Poetry and madness

As someone who has experienced severe (suicidal) depression on a number of occasions, I feel duty bound to point out that there is nothing interesting about despair. It’s a flat banal place where any kind of language is difficult to come by. There are many poets who have experienced the depths of despair and alluded to these in  their work, some have done this brilliantly (Paul Celan) others have taken the opportunity to cash in on the myth of depressive as genius (Robert Lowell).

Either way, I do want to dispel the myth that being in despair is in any way  interesting. The first time is quite frightening  but after that it is very, very boring. It’s also deeply unpleasant but it doesn’t convey any great insight nor does it signify any special status on the desperate.  I’m not suggesting that people should stop writing poems about their despair but I do think that it’s time to call a halt to the mystique that surrounds what is a very ordinary condition.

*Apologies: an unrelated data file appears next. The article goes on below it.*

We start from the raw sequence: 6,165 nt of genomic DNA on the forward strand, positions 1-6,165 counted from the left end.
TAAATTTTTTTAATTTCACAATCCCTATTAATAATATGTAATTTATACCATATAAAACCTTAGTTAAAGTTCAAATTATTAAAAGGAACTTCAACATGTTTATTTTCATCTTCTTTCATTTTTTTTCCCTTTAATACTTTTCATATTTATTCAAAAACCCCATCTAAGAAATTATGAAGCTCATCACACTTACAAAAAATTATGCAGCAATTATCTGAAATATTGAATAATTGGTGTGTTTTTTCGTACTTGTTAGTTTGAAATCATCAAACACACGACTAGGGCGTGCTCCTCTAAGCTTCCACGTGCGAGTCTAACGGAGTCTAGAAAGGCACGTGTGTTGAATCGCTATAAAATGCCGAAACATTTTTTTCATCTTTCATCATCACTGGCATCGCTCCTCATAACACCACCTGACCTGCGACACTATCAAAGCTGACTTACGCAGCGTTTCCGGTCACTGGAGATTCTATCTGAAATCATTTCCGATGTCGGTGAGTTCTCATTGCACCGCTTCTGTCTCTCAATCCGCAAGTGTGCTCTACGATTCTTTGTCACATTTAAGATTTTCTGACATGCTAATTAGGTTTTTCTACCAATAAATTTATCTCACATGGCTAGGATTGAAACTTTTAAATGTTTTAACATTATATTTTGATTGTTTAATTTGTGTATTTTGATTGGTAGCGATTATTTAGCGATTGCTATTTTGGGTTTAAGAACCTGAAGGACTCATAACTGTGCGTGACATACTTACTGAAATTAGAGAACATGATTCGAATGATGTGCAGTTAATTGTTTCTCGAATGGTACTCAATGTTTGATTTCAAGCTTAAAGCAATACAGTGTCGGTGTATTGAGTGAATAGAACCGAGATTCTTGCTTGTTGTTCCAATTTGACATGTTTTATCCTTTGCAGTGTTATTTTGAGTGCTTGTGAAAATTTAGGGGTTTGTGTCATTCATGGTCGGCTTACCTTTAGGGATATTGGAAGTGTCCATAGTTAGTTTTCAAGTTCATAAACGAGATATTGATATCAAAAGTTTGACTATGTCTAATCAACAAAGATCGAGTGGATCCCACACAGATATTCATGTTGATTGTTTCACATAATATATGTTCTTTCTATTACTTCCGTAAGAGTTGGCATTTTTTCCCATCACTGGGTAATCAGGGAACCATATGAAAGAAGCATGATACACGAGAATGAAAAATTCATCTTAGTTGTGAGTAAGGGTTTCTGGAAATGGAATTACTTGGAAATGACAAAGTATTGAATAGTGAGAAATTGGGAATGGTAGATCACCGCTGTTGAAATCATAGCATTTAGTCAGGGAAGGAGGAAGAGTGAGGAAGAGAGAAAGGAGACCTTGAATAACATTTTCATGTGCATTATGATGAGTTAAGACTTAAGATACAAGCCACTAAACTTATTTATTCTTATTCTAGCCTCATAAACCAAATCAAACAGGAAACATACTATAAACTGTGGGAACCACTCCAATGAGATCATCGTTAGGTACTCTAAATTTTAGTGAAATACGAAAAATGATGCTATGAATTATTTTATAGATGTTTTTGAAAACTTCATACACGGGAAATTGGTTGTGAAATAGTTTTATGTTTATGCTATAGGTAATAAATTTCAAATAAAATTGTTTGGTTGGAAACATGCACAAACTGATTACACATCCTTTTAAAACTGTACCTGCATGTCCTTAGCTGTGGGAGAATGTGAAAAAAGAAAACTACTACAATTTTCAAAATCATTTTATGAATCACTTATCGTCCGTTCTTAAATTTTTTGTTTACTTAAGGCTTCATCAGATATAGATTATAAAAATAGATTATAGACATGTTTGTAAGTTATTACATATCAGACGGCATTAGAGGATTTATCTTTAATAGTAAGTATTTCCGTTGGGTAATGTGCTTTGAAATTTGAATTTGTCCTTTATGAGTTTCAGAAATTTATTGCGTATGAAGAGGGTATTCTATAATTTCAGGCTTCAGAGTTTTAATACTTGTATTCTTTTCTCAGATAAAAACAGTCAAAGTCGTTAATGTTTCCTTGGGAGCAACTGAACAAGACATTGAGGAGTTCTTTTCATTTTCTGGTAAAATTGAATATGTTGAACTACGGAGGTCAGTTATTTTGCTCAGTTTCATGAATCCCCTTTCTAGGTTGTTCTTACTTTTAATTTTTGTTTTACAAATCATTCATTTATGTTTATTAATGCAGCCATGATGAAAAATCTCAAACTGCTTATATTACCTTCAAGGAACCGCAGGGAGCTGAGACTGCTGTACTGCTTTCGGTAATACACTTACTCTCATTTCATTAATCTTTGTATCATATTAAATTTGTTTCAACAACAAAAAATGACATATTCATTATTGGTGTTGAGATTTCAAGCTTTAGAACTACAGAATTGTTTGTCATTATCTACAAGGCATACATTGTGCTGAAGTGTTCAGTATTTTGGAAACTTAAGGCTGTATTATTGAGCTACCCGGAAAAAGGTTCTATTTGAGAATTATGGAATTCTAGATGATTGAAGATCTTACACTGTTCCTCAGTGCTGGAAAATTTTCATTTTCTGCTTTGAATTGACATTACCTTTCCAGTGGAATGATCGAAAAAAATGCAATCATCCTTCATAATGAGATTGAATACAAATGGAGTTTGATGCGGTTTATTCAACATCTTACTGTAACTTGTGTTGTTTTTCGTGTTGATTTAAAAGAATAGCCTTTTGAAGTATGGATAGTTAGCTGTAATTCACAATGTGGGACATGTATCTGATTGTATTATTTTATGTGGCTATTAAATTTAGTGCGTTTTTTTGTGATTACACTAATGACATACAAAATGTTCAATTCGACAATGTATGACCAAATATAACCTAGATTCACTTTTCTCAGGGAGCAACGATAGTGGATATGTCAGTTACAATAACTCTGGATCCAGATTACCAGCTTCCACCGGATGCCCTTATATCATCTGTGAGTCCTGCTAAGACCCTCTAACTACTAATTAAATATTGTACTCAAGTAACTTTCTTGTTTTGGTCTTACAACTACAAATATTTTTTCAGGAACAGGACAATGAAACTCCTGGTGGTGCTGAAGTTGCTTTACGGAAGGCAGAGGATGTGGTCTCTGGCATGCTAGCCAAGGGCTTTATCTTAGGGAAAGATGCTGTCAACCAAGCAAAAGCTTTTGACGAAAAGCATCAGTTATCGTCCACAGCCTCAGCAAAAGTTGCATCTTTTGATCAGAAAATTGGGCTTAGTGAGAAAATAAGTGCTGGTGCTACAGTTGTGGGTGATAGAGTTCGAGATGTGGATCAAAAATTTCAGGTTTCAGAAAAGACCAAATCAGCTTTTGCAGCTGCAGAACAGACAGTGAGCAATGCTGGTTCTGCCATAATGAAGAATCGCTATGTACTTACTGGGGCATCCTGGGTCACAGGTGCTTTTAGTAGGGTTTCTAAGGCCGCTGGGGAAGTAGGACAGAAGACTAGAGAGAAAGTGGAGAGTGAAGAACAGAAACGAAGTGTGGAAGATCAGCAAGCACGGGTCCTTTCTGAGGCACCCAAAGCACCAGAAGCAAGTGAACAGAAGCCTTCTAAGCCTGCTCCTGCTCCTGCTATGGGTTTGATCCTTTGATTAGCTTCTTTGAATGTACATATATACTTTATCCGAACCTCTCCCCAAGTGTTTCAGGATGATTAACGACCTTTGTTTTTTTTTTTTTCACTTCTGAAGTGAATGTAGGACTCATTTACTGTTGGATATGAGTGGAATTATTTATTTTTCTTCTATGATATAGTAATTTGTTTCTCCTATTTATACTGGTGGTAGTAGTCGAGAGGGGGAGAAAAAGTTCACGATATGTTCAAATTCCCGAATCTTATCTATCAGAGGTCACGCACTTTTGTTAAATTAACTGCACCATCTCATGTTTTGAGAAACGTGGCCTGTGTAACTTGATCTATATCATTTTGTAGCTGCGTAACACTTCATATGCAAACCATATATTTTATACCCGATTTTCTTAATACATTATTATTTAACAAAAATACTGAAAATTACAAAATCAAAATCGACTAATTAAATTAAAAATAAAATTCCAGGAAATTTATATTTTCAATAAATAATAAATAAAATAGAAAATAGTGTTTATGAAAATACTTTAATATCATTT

Mania is a different matter, it is true that people in mania can have periods of excessive creativity and that some can put this down in verse (I can’t) and I think we should celebrate this. The problem with mania is that most of what you produce is utter rubbish but there are always a few glimmers that are worth hanging on to. When I’m well, I am able to edit out the dross and re-work some of the most florid scribblings but it is impossible for me to make mthose judgements in full-blown mania.

So, depression is a state that affects many poets but let’s not get carried away with the notion that mad poets have access to some inner truths. They don’t.  Let’s not make the equation between creativity and insanity- it doesn’t exist.

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